Free Model Foundry
Acuson designs and manufactures high-end medical ultrasonic imaging machines. Like many companies in Silicon Valley, it has traditionally been a verilog house. Verilog was originally used for ASIC design and verification. More recently, it has been used for FPGA synthesis. It has worked fine in these applications. We intend to continue using it as a front end to synthesis and as a sign-off simulator for ASIC vendors.
Eventually Verilog found its way into board-level simulations. Here difficulties were encountered. The first problem was in netlisting. Because Verilog is used primarily for chip design where a single library is used, the netlister did not handle multiple libraries well and was famous for spewing out error messages that were totally unrelated to the actual errors.
Although the netlister has since improved, other problems still remain with using verilog at the board level. The most critical is model availability. There are very few source level models available for commercial components in verilog. In contrast, there are free, unencrypted models available in VHDL for at least 1900 part numbers. More are being published every week. Also, while Verilog works fine for simulating 1's and 0's, board level simulation needs to work well with signal strengths that are modified by resistors used for terminations and pull-ups or pull-downs. Board level simulation must also handle components that are open-collector or open-emitter, or that have differential inputs.
For these and other reasons, it was decided to migrate Acuson to VHDL for board-level simulation. The Free Model Foundation had already done a great deal of work on techniques of modeling commercial components so, we chose to use their modeling and simulation methodology. However, all those ASICs and FPGAs are stilling going to be done in verilog. So, a mixed HDL simulation environment is required. In this environment most component models are in VHDL while ASIC and FPGA models are usually in verilog. The test bench may be in which ever language the engineer prefers.
It was also recognized that if we stayed in a single language environment, whatever language we chose, some model, critical to our ability to simulate a design, would likely be available only in the other language.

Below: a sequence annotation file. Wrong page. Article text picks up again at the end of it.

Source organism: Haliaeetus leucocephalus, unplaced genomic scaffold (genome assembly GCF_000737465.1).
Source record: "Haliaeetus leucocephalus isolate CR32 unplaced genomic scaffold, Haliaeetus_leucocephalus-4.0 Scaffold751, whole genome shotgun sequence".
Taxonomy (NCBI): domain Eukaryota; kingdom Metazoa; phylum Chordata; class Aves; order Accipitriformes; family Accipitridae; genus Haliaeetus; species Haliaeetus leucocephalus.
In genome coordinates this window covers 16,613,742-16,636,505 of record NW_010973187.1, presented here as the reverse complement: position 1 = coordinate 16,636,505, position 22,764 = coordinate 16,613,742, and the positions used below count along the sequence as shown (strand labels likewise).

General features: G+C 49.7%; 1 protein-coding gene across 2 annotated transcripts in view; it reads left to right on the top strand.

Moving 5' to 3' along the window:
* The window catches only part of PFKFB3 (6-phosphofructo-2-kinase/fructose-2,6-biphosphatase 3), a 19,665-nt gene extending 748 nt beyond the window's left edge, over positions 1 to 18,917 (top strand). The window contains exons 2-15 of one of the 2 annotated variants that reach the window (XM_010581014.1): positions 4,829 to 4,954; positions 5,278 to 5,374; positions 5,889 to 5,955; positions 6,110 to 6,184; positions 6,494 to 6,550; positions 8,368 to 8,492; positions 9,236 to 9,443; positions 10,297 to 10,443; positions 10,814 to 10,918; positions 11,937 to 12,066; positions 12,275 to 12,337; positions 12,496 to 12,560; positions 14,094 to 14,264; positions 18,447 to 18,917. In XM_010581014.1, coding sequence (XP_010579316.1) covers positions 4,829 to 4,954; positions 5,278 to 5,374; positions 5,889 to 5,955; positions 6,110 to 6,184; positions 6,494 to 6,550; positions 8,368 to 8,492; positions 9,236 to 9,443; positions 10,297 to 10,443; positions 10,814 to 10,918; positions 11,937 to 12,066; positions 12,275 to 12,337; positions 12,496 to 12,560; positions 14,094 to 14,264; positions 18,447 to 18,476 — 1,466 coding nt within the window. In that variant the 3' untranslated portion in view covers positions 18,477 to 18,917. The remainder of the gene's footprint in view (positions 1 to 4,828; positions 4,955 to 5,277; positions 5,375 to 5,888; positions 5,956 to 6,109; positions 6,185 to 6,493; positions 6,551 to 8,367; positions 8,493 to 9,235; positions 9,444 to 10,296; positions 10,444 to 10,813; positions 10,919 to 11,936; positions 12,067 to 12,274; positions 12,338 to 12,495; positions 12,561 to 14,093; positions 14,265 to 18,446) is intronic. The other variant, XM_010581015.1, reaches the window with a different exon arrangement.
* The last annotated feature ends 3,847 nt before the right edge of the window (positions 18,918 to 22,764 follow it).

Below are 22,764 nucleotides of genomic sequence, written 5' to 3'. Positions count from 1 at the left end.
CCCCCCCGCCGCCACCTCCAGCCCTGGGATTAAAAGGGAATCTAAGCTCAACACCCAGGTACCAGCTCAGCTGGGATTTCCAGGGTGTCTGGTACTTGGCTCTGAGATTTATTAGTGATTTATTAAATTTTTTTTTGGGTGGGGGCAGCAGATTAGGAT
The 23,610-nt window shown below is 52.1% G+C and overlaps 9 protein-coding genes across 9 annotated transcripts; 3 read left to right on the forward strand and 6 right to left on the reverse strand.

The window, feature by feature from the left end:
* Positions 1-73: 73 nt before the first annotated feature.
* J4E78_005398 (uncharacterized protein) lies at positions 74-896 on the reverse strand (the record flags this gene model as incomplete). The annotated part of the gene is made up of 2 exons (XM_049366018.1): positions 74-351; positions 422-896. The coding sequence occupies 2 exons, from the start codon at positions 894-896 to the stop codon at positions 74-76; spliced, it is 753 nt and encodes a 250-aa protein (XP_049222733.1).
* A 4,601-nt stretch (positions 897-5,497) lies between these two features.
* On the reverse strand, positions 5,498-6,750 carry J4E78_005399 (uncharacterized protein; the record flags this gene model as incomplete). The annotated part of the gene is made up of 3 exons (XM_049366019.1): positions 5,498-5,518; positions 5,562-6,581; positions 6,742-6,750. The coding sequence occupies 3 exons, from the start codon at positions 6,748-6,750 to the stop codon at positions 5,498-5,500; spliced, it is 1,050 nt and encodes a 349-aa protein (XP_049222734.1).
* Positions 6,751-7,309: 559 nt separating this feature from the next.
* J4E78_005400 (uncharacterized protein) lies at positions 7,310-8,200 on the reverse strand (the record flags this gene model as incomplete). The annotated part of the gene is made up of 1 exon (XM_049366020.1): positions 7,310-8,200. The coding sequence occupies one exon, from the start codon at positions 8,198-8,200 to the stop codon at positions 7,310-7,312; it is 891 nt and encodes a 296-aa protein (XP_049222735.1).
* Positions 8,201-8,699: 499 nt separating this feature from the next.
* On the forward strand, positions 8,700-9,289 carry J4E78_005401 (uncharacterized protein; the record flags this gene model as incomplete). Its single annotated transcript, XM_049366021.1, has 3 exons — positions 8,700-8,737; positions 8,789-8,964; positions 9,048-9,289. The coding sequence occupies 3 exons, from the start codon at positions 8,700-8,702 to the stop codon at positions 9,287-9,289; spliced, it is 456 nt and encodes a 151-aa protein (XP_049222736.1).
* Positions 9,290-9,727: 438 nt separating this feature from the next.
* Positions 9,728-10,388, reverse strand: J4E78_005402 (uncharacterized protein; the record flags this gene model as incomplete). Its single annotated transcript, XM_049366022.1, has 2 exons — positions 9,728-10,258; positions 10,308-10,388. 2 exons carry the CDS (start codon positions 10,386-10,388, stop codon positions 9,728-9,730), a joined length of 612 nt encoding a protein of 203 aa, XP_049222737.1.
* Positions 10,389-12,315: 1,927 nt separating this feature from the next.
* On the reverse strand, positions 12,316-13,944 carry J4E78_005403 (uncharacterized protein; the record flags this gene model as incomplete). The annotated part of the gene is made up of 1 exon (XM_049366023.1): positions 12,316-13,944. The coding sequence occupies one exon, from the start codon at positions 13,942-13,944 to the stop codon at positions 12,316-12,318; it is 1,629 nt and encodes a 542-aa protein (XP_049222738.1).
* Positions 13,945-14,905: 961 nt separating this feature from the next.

A primary goal of the transition is to make the overall design and simulation cycle easier and faster. We tested different mixed language simulators and determined that a single kernel simulator was required. Non-single kernel tools were biased in favor of the language in which the design was netlisted. They offered limited visibility into that part of the simulation that was taking place in the other language. The only single kernel simulator available at the time was ModelSim from Model Technologies. Since that time, Cadence has released their long awaited Affirma NCsim simulator, also known as "ncsim". This paper will discuss how either simulator can be used with the Cadence schematic capture tool, Concept.
An advantage of HDL simulation is that it is standards based. As other CAE vendors release single kernel simulators, Acuson will have the option of considering them. I anticipate that simulators should be fairly interchangeable in our simulation flow. Minor adjustments to the libraries may be required.
The heart of every CAE process is its libraries. This is particularly true in the board design and simulation process. Acuson uses the Concept schematic capture system from Cadence as a front end to Cadence's Allegro PCB design tool. Acuson's libraries have been optimized for mixed HDL simulation. They are built on an extension of the library structure designed at TRW in 1995 for VHDL (Leapfrog) only simulation.
A key feature of the Acuson library is the separation of functionality from timing. This allows for technology independence and significantly reduces the total number of parts (and models) in the library. While part types come in multiple speed grades or technologies, and in many packages, they require only a single model. The saving varies with part family - for the 7400 series, the savings can be huge; for more specialized components, it may be minimal.
Within each component group there are two new directories, src and Timingmodels. The src directory contains the model VHDL or verilog source code. The Timingmodels directory has the timing files for each model. Each timing file can hold timing information for any number of variations of a part type.
In figure 1, the std02 uses a verilog model. Within the entity, vhdl_behavioral and verilog directories there are links named vhdl.vhd. They all point back to the model source in the src directory. These links are required for the netlister, VHDLLink, to work. The reason the verilog directory exists is because the architecture of the VHDL model is named "verilog". A part modeled in VHDL would not have the verilog or module directories.
The body file is the schematic symbol and the chips_prt file maps the symbol to the physical pin numbers of the part. A single chips_prt file can handle all the different packages the part can be purchased in.
At Acuson, after the librarian creates the component directory with the body files and chips_prt file, a perl script called chp2vh is run. It creates the entity and vhdl_behavioral directories, a dummy VHDL model, a vhdl_map template, and the two links. For parts modeled in VHDL, the dummy model is then replaced with a functional model and the map file edited accordingly.